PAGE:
Felony charges have been filed in Burnett County Circuit Court against two women following an incident on June 15, 2018, at the Cabaret Bar in Webb Lake.
According to a criminal complaint, Burnett County law enforcement was called out to the Cabaret Bar on June 15, 2018, for a report of criminal damage to property. It was reported that individuals had spray painted on a sidewalk outside the bar.
Burnett County Dispatch advised the responding officer that one of the suspects had been identified as Sara Nefs and that she was on probation with a condition to not consume any alcohol and to avoid establishments that primarily serve alcohol. The other suspect was identified as Brianna Bearheart, whose vehicle was parked at the scene.
When the officer arrived on scene he was shown where the spray painting had occurred. The criminal complaint goes on to state that the officer could smell the odor of intoxicants from Nefs and advised her she was being detained.
The officer then spoke to Bearheart and questioned her as to who spray painted on the sidewalk. Beaheart responded that she had spray painted RIP Courtney as it was the 2 year anniversary of the death of Courtney Oustigoff and she had done it in memoriam.
At that time, Nefs stated to the officer that she was not going to sit in the squad vehicle. The officer detained Bearheart in handcuffs as well and escorted them both to the squad vehicle. Nefs physically resisted getting into the squad vehicle. Once she was inside the squad vehicle, the officer advised Bearheart that as she had cooperated and admitted to the property damage, she would be released.
The officer then checked that all doors and windows were closed on the squad vehicle and locked it via remote, which was confirmed by the lights flashing on the squad vehicle.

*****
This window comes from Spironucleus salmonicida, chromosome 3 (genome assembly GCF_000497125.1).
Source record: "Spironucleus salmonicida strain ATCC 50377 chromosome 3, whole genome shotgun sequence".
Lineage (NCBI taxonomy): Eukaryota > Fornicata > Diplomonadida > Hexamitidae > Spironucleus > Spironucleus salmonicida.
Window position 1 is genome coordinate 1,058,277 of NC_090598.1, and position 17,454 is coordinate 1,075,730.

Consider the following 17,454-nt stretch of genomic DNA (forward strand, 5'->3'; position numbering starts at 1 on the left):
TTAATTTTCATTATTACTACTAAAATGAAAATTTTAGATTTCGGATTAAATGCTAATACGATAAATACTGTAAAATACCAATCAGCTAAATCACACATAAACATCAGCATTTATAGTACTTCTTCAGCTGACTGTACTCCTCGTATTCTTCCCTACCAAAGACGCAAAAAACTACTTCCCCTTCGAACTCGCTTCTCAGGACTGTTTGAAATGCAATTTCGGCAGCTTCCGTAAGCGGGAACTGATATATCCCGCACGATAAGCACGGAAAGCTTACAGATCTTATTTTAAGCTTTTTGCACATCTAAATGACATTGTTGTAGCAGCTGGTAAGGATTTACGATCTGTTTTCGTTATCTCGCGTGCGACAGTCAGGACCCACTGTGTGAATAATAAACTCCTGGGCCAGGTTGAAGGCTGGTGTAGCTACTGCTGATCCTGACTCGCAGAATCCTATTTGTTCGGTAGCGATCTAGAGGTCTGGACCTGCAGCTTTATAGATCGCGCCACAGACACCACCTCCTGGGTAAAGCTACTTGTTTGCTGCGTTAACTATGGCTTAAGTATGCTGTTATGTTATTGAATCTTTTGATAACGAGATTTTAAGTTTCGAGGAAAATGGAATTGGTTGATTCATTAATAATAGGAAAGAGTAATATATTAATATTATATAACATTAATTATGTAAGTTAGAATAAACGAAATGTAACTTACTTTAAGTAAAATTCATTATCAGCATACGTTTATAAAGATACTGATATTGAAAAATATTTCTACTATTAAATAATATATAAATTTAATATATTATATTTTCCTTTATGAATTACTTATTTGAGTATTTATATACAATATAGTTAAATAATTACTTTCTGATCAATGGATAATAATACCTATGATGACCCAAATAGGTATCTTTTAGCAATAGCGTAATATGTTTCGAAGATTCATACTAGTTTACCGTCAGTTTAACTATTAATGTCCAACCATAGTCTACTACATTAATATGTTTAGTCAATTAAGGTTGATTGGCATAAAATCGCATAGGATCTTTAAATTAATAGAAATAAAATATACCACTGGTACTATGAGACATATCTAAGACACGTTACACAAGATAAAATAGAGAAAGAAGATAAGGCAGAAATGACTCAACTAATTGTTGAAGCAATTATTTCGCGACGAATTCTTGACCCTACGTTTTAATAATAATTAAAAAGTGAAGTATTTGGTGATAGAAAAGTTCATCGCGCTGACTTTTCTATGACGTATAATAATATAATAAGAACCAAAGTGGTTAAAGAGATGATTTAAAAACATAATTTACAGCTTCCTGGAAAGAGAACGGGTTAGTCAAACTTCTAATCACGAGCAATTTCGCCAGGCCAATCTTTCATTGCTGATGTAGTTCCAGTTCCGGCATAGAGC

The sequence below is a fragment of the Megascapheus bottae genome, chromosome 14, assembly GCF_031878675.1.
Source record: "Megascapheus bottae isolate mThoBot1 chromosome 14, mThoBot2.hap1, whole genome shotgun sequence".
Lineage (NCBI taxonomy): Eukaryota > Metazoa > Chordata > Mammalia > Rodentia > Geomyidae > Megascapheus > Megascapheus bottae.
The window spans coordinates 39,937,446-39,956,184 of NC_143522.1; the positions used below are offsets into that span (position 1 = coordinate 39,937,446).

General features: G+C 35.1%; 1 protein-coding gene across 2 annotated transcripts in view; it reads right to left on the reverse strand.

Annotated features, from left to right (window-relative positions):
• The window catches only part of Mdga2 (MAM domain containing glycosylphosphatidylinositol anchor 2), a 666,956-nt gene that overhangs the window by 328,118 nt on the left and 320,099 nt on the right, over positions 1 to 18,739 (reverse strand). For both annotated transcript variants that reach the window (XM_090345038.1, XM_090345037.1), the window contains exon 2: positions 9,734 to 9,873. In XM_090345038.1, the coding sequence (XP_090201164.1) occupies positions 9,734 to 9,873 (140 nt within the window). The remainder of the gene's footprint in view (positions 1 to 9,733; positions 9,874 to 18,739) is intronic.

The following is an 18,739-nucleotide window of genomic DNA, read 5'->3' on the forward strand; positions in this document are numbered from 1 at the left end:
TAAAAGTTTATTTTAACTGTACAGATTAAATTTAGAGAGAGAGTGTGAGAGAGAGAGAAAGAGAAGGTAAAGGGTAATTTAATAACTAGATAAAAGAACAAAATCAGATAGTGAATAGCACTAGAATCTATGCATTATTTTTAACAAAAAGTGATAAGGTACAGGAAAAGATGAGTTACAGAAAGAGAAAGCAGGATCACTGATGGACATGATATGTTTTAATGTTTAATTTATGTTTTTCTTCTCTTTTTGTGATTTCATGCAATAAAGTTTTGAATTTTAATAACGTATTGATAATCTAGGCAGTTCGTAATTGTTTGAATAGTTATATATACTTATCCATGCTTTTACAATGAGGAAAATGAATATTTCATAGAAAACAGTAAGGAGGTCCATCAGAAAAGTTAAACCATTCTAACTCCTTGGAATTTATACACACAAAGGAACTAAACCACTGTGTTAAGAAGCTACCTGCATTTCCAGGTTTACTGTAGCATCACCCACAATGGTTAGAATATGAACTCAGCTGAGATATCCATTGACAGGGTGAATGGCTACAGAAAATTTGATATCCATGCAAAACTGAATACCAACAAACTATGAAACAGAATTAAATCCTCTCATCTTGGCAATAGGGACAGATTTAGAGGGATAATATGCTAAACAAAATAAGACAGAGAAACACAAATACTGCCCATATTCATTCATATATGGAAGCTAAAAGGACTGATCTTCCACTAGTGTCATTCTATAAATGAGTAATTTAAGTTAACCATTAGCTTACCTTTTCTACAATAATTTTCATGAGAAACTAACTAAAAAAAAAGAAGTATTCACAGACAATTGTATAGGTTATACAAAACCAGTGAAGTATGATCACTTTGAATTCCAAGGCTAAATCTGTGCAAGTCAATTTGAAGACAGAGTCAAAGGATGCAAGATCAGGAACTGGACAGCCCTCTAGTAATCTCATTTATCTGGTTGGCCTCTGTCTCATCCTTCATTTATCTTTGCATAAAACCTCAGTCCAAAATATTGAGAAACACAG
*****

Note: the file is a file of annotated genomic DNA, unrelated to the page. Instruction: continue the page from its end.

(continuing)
After that, the officer then went to take photographs of the spray painting and speak with any other witnesses at the bar.
After taking only 2 photos, the officer heard someone yell, “there she goes!”, and he then saw Nefs running east across County Road H, and Bearheart running west on the passenger side of the squad vehicle towards her own vehicle.
Two witnesses from the bar offered to assist and took pursuit of Nefs. The officer pursued Bearheart and successfully took her back into custody, placing her into the squad vehicle.
The officer then drove his squad vehicle in the direction that Nefs had headed, and ultimately located her being detained by the witnesses near the Fire Hall.
Nefs again physically resisted being placed into the squad vehicle, requiring the officer to lift her into the car. Bearheart stated repeatedly that she had not let Nefs out of the squad vehicle.
Nefs is charged with Class H Felony Escape. If convicted she faces a potential maximum penalty of imprisonment for 6 years, a fine of $10,000, or more.
The Court placed Nefs on a $250 cash bail bond on July 25, 2018, and she is due in court later this month for an Initial Appearance.
Online circuit court records show that Bearheart is also facing criminal charges from the same incident date for Class I Felony Harboring/Aiding a Felon, Misdemeanor Criminal Damage to Property, and Misdemeanor Bail Jumping. Bearheart is scheduled to make an initial appearance on her criminal charges this week. A conviction of Class I Felony Harboring/Aiding a Felon has a possible maximum penalty of imprisonment for 3 years and 6 months, a fine of $10,000 or both.
Bearheart has other criminal cases pending against her in Burnett County Circuit Court with charges of Class H Felony Strangulation and Suffocation, Misdemeanor Disorderly Conduct, Misdemeanor Domestic Disorderly Conduct, as well as one case filed against her in Washburn County Circuit Court charging her with Class H Felony Bail Jump, Misdemeanor Operating While Revoked, and Misdemeanor Ignition Interlock Device Tampering/Failure to Install/Violate Court Order. Details of those cases are not known to DrydenWire.com.
Pursuant to the direction of the Wisconsin Supreme Court, as found in Supreme Court Rule 20:3.6, Trial Publicly, you are advised that a charge is merely an accusation and that a defendant is presumed innocent until and unless proven guilty.